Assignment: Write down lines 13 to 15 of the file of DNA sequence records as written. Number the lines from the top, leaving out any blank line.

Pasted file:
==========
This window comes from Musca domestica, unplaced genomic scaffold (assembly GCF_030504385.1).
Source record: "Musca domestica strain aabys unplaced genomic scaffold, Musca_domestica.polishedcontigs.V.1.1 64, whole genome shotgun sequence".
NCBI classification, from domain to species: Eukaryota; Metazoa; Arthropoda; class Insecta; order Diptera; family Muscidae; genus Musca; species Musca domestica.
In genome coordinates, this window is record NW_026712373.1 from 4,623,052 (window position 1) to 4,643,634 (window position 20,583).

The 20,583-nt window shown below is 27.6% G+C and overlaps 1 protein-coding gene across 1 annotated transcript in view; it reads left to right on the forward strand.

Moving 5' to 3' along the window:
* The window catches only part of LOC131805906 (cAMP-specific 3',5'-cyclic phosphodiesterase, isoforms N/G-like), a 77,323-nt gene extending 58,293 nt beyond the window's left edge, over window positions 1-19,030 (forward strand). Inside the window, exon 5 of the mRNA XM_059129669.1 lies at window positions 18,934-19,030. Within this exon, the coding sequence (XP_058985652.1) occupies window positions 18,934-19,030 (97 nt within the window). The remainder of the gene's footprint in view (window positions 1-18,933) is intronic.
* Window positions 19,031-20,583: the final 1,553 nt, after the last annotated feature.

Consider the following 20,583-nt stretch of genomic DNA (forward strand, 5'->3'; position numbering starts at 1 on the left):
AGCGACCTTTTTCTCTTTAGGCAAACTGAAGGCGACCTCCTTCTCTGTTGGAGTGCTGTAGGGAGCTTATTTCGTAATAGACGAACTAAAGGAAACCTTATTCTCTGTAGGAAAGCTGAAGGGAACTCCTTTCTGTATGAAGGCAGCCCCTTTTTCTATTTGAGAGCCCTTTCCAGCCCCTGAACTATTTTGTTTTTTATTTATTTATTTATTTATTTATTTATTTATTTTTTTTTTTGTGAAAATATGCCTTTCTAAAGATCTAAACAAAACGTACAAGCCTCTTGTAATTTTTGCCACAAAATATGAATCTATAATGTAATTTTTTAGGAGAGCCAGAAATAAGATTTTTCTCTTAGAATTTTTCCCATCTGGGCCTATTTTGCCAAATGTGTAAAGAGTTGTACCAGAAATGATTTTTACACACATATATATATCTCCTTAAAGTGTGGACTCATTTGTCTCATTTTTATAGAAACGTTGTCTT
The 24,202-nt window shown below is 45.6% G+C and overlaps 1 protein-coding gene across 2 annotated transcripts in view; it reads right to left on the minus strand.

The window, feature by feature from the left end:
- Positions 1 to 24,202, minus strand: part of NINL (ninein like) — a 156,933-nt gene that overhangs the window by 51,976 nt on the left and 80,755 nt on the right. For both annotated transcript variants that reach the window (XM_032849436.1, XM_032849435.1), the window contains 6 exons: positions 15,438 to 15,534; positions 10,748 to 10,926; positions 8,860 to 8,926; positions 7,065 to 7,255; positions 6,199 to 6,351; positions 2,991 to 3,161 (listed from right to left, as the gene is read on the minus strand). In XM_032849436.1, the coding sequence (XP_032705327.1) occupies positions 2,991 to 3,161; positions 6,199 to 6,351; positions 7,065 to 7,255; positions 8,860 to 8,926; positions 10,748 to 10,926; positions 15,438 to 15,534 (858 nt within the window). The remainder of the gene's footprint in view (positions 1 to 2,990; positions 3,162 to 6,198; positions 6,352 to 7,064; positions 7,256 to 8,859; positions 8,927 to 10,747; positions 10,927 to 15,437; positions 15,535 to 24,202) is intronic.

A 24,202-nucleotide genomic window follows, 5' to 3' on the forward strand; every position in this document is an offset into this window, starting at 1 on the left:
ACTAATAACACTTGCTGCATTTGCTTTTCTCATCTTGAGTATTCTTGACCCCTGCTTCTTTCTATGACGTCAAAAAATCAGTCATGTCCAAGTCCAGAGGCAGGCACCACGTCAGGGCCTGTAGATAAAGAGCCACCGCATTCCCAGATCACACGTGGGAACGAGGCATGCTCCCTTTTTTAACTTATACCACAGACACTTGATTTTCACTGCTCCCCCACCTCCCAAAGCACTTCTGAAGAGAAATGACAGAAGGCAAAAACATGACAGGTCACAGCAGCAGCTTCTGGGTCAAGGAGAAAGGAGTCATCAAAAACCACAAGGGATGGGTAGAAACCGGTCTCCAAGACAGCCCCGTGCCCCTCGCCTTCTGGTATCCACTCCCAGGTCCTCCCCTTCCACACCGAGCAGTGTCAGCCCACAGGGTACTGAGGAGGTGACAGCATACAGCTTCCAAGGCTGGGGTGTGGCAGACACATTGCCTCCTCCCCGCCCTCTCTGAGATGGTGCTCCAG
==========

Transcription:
- Positions 1 to 24,202, minus strand: part of NINL (ninein like) — a 156,933-nt gene that overhangs the window by 51,976 nt on the left and 80,755 nt on the right. For both annotated transcript variants that reach the window (XM_032849436.1, XM_032849435.1), the window contains 6 exons: positions 15,438 to 15,534; positions 10,748 to 10,926; positions 8,860 to 8,926; positions 7,065 to 7,255; positions 6,199 to 6,351; positions 2,991 to 3,161 (listed from right to left, as the gene is read on the minus strand). In XM_032849436.1, the coding sequence (XP_032705327.1) occupies positions 2,991 to 3,161; positions 6,199 to 6,351; positions 7,065 to 7,255; positions 8,860 to 8,926; positions 10,748 to 10,926; positions 15,438 to 15,534 (858 nt within the window). The remainder of the gene's footprint in view (positions 1 to 2,990; positions 3,162 to 6,198; positions 6,352 to 7,064; positions 7,256 to 8,859; positions 8,927 to 10,747; positions 10,927 to 15,437; positions 15,535 to 24,202) is intronic.

A 24,202-nucleotide genomic window follows, 5' to 3' on the forward strand; every position in this document is an offset into this window, starting at 1 on the left:
ACTAATAACACTTGCTGCATTTGCTTTTCTCATCTTGAGTATTCTTGACCCCTGCTTCTTTCTATGACGTCAAAAAATCAGTCATGTCCAAGTCCAGAGGCAGGCACCACGTCAGGGCCTGTAGATAAAGAGCCACCGCATTCCCAGATCACACGTGGGAACGAGGCATGCTCCCTTTTTTAACTTATACCACAGACACTTGATTTTCACTGCTCCCCCACCTCCCAAAGCACTTCTGAAGAGAAATGACAGAAGGCAAAAACATGACAGGTCACAGCAGCAGCTTCTGGGTCAAGGAGAAAGGAGTCATCAAAAACCACAAGGGATGGGTAGAAACCGGTCTCCAAGACAGCCCCGTGCCCCTCGCCTTCTGGTATCCACTCCCAGGTCCTCCCCTTCCACACCGAGCAGTGTCAGCCCACAGGGTACTGAGGAGGTGACAGCATACAGCTTCCAAGGCTGGGGTGTGGCAGACACATTGCCTCCTCCCCGCCCTCTCTGAGATGGTGCTCCAG